Oil shale-area congressmen critical of leasing review
The two congressmen whose districts encompass most of the nation’s oil shale lands said the Obama administration missed the mark in announcing it will reconsider leasing rules.
The congressmen, one a Democrat and the other a Republican, said reconsideration of the leasing rules could hinder the nation’s effort to increase its domestic energy supply.
“This is just another piece of the Interior Department and Obama administration’s ‘no-across-the-board’ energy policy,” said a spokesman for U.S. Rep. Scott Tipton, R-Colo.
Tipton’s 3rd Congressional District includes the world’s largest deposits of oil shale, a sedimentary rock that, when heated, releases a petroleum substance that can be refined into transportation and other fuels.
Across the state line, U.S. Rep. Scott Matheson, D-Utah, said he disagreed with the announcement by Interior Secretary Ken Salazar and Bureau of Land Management Director Robert Abbey to revisit the decisions made under the administration of George W. Bush.
Federal officials are looking over progress made in Utah, where a company with a research-and-development leases says it is producing petroleum with far less water than previous efforts.
“Because of advances made by Utah companies, the effect of oil shale development on water supplies may be greatly reduced,” Matheson said in a statement. “I am an advocate for a level playing field when it comes to access to leasing, so that these emerging technologies are able to compete.”
Without the ability to lease federal land, the backers of oil shale technologies can’t compete on an equal footing with other energy producers, Matheson’s office said, noting oil shale technologies should be subject to the same environmental requirements as other energy industries.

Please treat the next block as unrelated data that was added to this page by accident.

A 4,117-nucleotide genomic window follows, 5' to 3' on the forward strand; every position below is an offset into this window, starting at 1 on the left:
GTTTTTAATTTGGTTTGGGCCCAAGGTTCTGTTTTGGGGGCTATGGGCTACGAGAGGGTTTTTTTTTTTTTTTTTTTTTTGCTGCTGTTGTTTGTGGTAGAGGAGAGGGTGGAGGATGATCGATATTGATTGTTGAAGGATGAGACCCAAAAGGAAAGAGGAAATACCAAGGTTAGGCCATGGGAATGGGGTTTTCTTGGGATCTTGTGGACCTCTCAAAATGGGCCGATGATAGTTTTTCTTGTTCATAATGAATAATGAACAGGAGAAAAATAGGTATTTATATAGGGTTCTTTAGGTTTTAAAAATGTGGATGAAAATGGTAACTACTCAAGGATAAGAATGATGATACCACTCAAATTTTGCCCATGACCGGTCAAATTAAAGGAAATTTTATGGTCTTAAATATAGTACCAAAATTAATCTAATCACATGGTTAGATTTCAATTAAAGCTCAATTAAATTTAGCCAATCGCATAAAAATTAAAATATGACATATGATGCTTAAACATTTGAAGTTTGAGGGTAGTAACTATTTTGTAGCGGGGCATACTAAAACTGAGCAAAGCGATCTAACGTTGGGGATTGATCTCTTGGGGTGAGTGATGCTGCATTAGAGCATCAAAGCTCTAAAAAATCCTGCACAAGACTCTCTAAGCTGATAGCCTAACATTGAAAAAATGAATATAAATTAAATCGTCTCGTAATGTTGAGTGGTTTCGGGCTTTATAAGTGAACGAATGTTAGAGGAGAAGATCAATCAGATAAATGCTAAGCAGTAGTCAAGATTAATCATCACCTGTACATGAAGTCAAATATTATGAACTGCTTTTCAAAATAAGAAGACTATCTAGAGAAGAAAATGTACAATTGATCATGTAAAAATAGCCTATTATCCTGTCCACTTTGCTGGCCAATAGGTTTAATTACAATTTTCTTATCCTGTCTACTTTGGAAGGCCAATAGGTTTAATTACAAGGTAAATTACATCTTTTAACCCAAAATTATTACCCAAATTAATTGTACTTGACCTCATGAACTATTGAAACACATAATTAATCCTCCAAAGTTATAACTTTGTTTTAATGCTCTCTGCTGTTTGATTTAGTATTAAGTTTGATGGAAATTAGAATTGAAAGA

The Government Accounting Office late last year issued a report saying the West had enough water to begin an oil shale industry but soon would run into competition from downstream water users.
The GAO also said the Green River Formation of Colorado, Utah and Wyoming contained the equivalent of 3 trillion barrels of oil.
The rules that are to be reconsidered designated as many as 2 million surface acres for oil shale development.
Under the Bush administration in 2007, the BLM issued six research and development leases. Each was for 160 acres, but they could be expanded to 4,960 acres for 20 years of commercial production once a technology proved viable.
Shell Oil has three of those leases, all in Rio Blanco County, where it is testing its method of heating the rock deep below the surface and extracting petroleum as it would from a conventional well. Two other leases are being operated in Rio Blanco County by other companies. The sixth is in Matheson’s district.
The Bush administration offered a second round of similar leases before leaving office, but those leases were withdrawn by the Obama administration. The new administration then offered a round of research-and-development leases of 160 acres each. Those leases, however, could be expanded only to 640 acres and for a maximum of 10 years.